In its study, the scan team observed the following: (1) context-sensitive and safety-oriented laws and regulations, (2) no regulation of nonconforming signs or distinction between on-premise and off-premise signs, (3) emphasis on safety and environmental impacts in guidelines and permit requirements, and (4) more collaboration between outdoor advertising stakeholders than in the United States. The scan team assembled implementation ideas under the following improvement goals: streamlining the program, improving efficiency, improving transparency, adopting a context-sensitive approach, and enhancing safety.

FAA and NATCA Reach Agreement on Fatigue Recommendations

July 6, 2011 Comments off

FAA and NATCA Reach Agreement on Fatigue Recommendations
Source: Federal Aviation Administration

The Federal Aviation Administration (FAA) and the National Air Traffic Controllers Association (NATCA) today announced agreement (PDF) on important fatigue recommendations that were developed by a joint FAA-NATCA working group which was established under the 2009 collective bargaining agreement.

“The American public must have confidence that our nation’s air traffic controllers are rested and ready to work,” said Transportation Secretary Ray LaHood.  “We have the safest air transportation system in the world but we needed to make changes and we are doing that.”

The agreement reinforces existing FAA policy that prohibits air traffic controllers from sleeping while they are performing assigned duties.  The FAA will continue to provide air traffic controllers breaks on the midnight shift based on staffing and workload.  While on break, air traffic controllers are expected to conduct themselves professionally and be available for recall at all times.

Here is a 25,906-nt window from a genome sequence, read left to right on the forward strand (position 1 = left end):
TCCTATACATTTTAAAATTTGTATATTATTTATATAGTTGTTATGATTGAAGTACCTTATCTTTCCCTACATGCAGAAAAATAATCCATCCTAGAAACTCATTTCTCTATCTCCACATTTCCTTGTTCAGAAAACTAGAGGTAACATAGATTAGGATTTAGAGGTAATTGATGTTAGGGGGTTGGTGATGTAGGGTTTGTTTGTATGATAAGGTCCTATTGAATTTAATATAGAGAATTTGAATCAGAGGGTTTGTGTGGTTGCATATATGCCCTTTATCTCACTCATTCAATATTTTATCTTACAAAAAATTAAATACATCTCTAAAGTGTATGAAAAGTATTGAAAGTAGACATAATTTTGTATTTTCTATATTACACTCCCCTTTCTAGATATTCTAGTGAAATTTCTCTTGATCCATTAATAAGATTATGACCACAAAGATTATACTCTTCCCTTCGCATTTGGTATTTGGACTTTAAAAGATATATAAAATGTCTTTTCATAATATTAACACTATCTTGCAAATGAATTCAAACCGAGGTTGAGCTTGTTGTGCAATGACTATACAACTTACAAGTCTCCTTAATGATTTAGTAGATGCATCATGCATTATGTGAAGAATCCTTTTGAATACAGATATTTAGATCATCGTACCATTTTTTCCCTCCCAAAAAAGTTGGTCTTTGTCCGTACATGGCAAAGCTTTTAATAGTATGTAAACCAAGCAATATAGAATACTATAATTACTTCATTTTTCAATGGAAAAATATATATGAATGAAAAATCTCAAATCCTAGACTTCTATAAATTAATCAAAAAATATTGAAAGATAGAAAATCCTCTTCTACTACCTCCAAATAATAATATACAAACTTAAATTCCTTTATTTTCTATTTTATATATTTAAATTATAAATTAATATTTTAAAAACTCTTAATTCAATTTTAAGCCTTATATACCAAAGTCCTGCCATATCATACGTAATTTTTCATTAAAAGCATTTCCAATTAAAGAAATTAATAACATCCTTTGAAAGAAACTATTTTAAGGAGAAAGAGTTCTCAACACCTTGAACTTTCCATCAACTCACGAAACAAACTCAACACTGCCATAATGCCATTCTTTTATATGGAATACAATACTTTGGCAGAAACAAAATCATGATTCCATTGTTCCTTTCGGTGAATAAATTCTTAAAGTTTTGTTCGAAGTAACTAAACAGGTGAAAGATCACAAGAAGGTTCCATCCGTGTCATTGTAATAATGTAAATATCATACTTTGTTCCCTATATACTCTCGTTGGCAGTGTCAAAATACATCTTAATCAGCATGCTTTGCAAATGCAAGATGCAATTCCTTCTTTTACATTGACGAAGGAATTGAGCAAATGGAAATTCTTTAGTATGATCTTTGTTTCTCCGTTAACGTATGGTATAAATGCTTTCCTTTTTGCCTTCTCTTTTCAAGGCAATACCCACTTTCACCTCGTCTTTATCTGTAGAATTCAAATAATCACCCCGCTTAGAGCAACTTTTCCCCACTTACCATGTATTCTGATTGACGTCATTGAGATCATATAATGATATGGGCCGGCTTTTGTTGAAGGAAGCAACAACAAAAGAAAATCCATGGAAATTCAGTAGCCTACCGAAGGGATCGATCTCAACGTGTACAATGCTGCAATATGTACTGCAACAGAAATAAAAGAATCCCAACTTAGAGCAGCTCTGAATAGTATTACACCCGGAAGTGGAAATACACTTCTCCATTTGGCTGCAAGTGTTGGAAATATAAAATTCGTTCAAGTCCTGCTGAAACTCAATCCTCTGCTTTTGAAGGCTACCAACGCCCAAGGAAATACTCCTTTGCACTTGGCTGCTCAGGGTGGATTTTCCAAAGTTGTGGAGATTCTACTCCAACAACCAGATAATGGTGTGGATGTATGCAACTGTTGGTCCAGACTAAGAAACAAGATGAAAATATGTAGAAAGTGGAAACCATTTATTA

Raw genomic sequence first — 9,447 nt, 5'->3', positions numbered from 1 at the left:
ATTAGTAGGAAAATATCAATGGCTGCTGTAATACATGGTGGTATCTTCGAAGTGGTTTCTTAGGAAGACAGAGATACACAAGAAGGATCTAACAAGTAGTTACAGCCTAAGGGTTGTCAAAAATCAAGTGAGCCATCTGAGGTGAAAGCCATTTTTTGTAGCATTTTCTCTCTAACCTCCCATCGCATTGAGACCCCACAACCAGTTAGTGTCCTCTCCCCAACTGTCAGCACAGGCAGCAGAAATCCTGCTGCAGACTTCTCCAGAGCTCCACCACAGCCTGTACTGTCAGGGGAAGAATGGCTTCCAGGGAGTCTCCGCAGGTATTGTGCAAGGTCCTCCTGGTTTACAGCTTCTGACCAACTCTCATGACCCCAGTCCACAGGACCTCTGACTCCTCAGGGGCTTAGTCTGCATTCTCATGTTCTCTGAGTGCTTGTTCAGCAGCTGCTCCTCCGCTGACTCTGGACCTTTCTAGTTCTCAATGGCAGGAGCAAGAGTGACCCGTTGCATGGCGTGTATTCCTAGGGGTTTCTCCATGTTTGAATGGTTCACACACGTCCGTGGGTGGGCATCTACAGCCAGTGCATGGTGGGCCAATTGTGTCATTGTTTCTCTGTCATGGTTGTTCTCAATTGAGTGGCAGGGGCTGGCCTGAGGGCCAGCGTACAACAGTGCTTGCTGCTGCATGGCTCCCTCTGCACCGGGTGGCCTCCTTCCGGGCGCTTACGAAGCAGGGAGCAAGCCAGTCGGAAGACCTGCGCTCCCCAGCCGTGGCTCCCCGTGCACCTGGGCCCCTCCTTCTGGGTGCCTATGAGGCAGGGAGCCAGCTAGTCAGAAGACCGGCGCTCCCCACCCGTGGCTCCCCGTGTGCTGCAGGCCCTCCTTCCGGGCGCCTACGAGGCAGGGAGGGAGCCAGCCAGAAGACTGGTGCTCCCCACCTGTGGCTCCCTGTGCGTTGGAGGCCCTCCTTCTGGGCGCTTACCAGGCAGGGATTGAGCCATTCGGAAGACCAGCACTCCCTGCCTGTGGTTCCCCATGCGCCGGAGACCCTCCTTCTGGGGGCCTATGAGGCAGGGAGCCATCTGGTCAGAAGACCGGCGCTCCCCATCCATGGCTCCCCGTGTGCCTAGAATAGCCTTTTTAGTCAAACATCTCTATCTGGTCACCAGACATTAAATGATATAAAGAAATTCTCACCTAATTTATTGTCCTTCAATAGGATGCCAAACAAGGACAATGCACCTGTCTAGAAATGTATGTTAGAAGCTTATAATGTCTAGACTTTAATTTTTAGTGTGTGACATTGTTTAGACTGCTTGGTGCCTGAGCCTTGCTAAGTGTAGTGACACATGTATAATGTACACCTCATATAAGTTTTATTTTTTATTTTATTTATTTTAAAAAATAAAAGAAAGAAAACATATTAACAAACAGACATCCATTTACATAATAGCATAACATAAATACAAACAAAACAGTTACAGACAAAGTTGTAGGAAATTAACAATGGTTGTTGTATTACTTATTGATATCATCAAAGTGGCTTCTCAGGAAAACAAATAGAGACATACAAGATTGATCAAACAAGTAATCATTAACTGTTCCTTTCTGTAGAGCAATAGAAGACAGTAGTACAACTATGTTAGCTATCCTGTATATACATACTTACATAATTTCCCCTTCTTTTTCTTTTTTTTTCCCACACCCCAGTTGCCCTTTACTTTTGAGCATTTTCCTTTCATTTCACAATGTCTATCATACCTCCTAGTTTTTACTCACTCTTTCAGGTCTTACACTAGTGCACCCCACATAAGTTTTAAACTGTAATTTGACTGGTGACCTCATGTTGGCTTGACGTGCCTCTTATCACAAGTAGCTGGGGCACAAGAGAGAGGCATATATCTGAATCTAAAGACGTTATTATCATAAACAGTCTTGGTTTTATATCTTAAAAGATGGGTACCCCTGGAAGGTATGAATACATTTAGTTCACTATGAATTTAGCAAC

The FAA and NATCA also agreed that all air traffic controllers must report for work well-rested and mentally alert.  It is the employee’s responsibility to notify their supervisor if they are too fatigued to perform their air traffic control duties.  As a result of this agreement, air traffic controllers can now request to take leave if they are too fatigued to work air traffic.

This agreement marks the completion of the tasks required by this joint FAA-NATCA fatigue working group. The FAA and NATCA will continue to collaborate to reduce the risk of fatigue in the workplace.

FAA Will Mandate Inspections for Early Models of 737 Aircraft

April 6, 2011 Comments off

FAA Will Mandate Inspections for Early Models of 737 Aircraft
Source: Federal Aviation Administration

The FAA will issue an emergency directive tomorrow that will require operators of specific early Boeing 737 models to conduct initial and repetitive electromagnetic inspections for fatigue damage. This action will initially apply to a total of approximately 175 aircraft worldwide, 80 of which are U.S.-registered aircraft. Most of the aircraft in the U.S. are operated by Southwest Airlines.

The FAA airworthiness directive will require initial inspections using electromagnetic, or eddy-current, technology in specific areas of the aircraft fuselage on certain Boeing 737 aircraft in the -300, -400 and -500 series that have accumulated more than 30,000 flight cycles. It will then require repetitive inspections at regular intervals.

+ Airworthiness Directive